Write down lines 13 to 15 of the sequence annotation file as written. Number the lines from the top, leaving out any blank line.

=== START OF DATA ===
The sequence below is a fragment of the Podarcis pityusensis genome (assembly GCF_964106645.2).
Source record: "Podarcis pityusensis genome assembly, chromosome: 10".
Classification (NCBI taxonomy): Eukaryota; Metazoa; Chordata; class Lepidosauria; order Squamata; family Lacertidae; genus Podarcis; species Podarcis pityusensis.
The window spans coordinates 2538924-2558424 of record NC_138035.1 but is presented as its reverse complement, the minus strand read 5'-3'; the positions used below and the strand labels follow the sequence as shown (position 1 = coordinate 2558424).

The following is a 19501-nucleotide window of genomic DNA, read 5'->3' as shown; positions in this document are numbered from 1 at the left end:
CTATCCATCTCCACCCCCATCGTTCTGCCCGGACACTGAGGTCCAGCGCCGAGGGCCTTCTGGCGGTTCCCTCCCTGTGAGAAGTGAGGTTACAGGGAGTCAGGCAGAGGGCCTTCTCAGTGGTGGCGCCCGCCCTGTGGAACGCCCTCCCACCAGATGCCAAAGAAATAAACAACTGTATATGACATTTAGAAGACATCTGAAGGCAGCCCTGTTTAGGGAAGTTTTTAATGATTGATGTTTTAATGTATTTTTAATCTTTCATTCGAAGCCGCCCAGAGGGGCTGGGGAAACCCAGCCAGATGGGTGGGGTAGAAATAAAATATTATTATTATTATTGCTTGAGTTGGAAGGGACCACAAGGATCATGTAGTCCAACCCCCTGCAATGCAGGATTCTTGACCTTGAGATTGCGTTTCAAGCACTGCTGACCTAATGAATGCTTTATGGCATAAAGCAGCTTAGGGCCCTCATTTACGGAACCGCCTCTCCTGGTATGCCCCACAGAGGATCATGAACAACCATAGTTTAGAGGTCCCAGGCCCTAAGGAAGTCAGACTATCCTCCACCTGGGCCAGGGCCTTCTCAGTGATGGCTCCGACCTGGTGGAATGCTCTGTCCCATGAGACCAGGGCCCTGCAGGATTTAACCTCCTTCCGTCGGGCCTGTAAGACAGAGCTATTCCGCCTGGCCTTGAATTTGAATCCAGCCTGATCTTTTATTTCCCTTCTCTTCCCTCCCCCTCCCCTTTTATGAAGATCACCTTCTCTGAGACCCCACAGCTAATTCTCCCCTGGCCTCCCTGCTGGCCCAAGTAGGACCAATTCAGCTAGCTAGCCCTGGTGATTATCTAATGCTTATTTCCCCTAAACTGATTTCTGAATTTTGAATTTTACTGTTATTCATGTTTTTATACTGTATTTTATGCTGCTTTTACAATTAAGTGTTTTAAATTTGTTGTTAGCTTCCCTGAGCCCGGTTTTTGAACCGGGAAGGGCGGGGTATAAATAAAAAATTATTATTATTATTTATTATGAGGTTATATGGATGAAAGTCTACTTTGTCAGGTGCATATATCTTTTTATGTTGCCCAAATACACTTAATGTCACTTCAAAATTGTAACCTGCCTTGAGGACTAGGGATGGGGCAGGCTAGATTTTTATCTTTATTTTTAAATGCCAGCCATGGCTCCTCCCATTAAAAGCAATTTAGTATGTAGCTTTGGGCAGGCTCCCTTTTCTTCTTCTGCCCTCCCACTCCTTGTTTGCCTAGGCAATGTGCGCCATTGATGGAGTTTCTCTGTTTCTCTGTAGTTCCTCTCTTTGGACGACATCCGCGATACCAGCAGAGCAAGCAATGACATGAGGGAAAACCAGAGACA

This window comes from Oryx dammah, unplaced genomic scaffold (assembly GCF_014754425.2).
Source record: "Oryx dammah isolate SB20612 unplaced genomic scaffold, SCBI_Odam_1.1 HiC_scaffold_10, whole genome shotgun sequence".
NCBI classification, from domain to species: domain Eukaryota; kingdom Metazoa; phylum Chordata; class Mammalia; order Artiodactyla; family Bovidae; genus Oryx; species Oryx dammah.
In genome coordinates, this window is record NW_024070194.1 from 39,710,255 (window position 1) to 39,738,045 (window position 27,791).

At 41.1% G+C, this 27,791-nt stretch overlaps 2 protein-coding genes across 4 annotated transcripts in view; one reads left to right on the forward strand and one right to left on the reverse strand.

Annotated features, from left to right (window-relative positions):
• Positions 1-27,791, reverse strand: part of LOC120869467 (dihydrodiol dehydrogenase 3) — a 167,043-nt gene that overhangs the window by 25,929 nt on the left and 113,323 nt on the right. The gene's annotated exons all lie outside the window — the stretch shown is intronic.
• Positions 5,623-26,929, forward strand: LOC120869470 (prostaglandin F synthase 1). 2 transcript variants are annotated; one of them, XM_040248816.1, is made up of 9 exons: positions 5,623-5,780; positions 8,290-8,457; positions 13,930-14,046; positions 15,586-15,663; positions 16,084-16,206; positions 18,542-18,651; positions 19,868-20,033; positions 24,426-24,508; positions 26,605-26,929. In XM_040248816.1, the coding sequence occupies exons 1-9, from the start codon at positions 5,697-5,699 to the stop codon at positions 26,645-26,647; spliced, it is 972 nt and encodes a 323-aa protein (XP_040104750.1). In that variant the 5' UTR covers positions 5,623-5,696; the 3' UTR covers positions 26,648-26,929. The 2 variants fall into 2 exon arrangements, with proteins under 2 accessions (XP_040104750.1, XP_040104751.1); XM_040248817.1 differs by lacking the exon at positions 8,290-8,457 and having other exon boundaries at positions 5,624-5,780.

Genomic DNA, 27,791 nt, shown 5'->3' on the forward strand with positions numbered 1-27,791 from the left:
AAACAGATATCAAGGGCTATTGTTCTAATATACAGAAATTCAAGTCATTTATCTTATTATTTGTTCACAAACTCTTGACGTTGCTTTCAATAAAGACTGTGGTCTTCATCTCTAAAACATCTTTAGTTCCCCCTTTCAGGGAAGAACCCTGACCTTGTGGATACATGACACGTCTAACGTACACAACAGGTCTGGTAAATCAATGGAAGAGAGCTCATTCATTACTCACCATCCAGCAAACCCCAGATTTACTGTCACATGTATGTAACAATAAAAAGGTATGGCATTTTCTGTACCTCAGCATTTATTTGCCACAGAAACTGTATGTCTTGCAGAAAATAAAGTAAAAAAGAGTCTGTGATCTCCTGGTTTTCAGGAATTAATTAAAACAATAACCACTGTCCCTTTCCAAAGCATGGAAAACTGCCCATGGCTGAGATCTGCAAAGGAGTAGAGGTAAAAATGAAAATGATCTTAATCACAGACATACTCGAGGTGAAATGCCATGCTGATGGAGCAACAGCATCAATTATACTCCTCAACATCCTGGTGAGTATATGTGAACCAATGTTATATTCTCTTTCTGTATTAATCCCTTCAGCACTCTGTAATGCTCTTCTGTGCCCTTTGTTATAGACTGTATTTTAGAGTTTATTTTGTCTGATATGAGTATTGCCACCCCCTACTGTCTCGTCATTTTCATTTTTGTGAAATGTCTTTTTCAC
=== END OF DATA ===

• Positions 1-27,791, reverse strand: part of LOC120869467 (dihydrodiol dehydrogenase 3) — a 167,043-nt gene that overhangs the window by 25,929 nt on the left and 113,323 nt on the right. The gene's annotated exons all lie outside the window — the stretch shown is intronic.
• Positions 5,623-26,929, forward strand: LOC120869470 (prostaglandin F synthase 1). 2 transcript variants are annotated; one of them, XM_040248816.1, is made up of 9 exons: positions 5,623-5,780; positions 8,290-8,457; positions 13,930-14,046; positions 15,586-15,663; positions 16,084-16,206; positions 18,542-18,651; positions 19,868-20,033; positions 24,426-24,508; positions 26,605-26,929. In XM_040248816.1, the coding sequence occupies exons 1-9, from the start codon at positions 5,697-5,699 to the stop codon at positions 26,645-26,647; spliced, it is 972 nt and encodes a 323-aa protein (XP_040104750.1). In that variant the 5' UTR covers positions 5,623-5,696; the 3' UTR covers positions 26,648-26,929. The 2 variants fall into 2 exon arrangements, with proteins under 2 accessions (XP_040104750.1, XP_040104751.1); XM_040248817.1 differs by lacking the exon at positions 8,290-8,457 and having other exon boundaries at positions 5,624-5,780.

Genomic DNA, 27,791 nt, shown 5'->3' on the forward strand with positions numbered 1-27,791 from the left: